There is a truism about incentives that applies equally to Customers and Employees: What goes up can't come down.
When you consider an incentive program for employees, regardless of whether it's a spiff program for Customer Service, a bonus structure for Salespeople, or a shared pool for people within your organization who find ways to save money, it's always best to start conservatively, with the smallest incentive that you believe actually is still an incentive. If it turns out that the incentive is too low (depending on whether or not your business is seasonal, it can take anywhere from 90 days to a year to figure this out accurately), it's easy to lift it a notch or two down the line.
But what happens if you start too high, and have to trim back?
Even if none of your employees hit the incentive minimum, scaling it back will immediately be seen as a negative - as you 'taking away' something (even if no one ever received it). And it will be grumbled about behind your back for months and months to come. Who needs that kind of grief? Especially grief that you caused for yourself?
There's nothing wrong with incentivizing behavior; there's no doubt that, when done correctly, it works. But the 'when done correctly' part is key. Consider carefully what you are incentivizing, and start slow and small.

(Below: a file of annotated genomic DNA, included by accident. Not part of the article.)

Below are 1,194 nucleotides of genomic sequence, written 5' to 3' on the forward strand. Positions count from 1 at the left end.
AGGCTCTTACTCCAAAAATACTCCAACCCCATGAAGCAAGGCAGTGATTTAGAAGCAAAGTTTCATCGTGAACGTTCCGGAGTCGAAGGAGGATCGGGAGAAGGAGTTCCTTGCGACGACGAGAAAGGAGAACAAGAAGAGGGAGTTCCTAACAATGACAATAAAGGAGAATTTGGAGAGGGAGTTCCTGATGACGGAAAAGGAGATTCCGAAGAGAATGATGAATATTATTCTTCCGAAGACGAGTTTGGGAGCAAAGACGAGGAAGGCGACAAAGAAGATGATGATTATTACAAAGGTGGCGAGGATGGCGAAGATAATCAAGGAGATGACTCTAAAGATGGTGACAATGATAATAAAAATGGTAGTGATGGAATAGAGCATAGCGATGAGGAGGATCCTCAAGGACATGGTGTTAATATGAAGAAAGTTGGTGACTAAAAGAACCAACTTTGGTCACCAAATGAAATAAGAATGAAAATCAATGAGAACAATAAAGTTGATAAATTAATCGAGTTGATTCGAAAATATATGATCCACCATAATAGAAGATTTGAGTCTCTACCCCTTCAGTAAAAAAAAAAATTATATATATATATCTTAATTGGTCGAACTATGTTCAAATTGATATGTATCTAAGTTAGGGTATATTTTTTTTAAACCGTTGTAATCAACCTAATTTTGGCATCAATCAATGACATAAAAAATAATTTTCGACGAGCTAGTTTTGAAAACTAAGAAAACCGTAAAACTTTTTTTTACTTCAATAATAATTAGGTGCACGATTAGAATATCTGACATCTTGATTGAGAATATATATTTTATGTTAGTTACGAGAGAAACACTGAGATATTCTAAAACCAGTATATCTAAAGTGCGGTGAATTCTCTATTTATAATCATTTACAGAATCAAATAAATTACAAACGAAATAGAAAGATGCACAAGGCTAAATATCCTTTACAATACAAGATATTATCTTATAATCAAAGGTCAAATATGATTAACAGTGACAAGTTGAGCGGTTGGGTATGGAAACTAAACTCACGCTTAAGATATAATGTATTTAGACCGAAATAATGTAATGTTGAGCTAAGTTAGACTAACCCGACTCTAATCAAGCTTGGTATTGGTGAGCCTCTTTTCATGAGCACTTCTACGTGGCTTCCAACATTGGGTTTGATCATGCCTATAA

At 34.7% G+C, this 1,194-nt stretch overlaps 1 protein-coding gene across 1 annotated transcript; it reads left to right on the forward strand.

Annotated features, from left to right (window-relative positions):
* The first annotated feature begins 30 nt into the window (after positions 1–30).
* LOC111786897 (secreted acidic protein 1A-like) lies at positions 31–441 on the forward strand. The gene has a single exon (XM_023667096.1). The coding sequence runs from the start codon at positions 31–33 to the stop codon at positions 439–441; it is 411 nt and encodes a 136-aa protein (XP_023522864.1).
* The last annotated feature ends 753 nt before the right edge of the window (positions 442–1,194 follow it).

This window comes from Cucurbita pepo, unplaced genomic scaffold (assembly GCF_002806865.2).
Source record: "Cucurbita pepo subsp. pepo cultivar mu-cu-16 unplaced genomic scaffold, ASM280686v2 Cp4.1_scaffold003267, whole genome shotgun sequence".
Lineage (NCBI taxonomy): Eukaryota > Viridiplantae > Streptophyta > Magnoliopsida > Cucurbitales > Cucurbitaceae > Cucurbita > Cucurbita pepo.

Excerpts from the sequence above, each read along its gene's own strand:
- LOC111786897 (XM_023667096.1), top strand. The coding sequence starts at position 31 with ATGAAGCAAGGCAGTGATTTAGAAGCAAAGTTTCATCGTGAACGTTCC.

The same applies to Customers. The author Terry Pratchett tells a story about a bounty that was placed on rats in his fictional city of Ankh-Morpork. To curb the city's rat population, citizens were given a fixed amount for each rat tail that they brought in. The result? The rat population increased, because the citizens were farming the rats to earn extra money.
If your incentive has a loophole or a flaw, I personally guarantee that one of your Customers will find it. In fact, many of them consider it their job to do so. And you know what? They're right, and shame on you if you missed something, because getting it right the first time is your job.
It's important not to create incentives in a void; don't ever let Marketing do it alone. Run it by every Salesperson and Customer Service rep you have; they are terrific at finding holes and faulty logic. Plus, by having them take part, they will also take ownership. How can that be a bad thing? Marketing, Sales, and Customer Service all talking to each other? Fantastic!
And, again, until you know what response rates are going to be, start slow and small. It's no good ordering 500 free iPads to give away for every new Customer signed if 5,000 show up. They will blog, Twitter, and Facebook your reputation back to the Stone Age, turning a campaign that you planned as a big plus into a potentially lethal minus.
Look. Listen. Learn.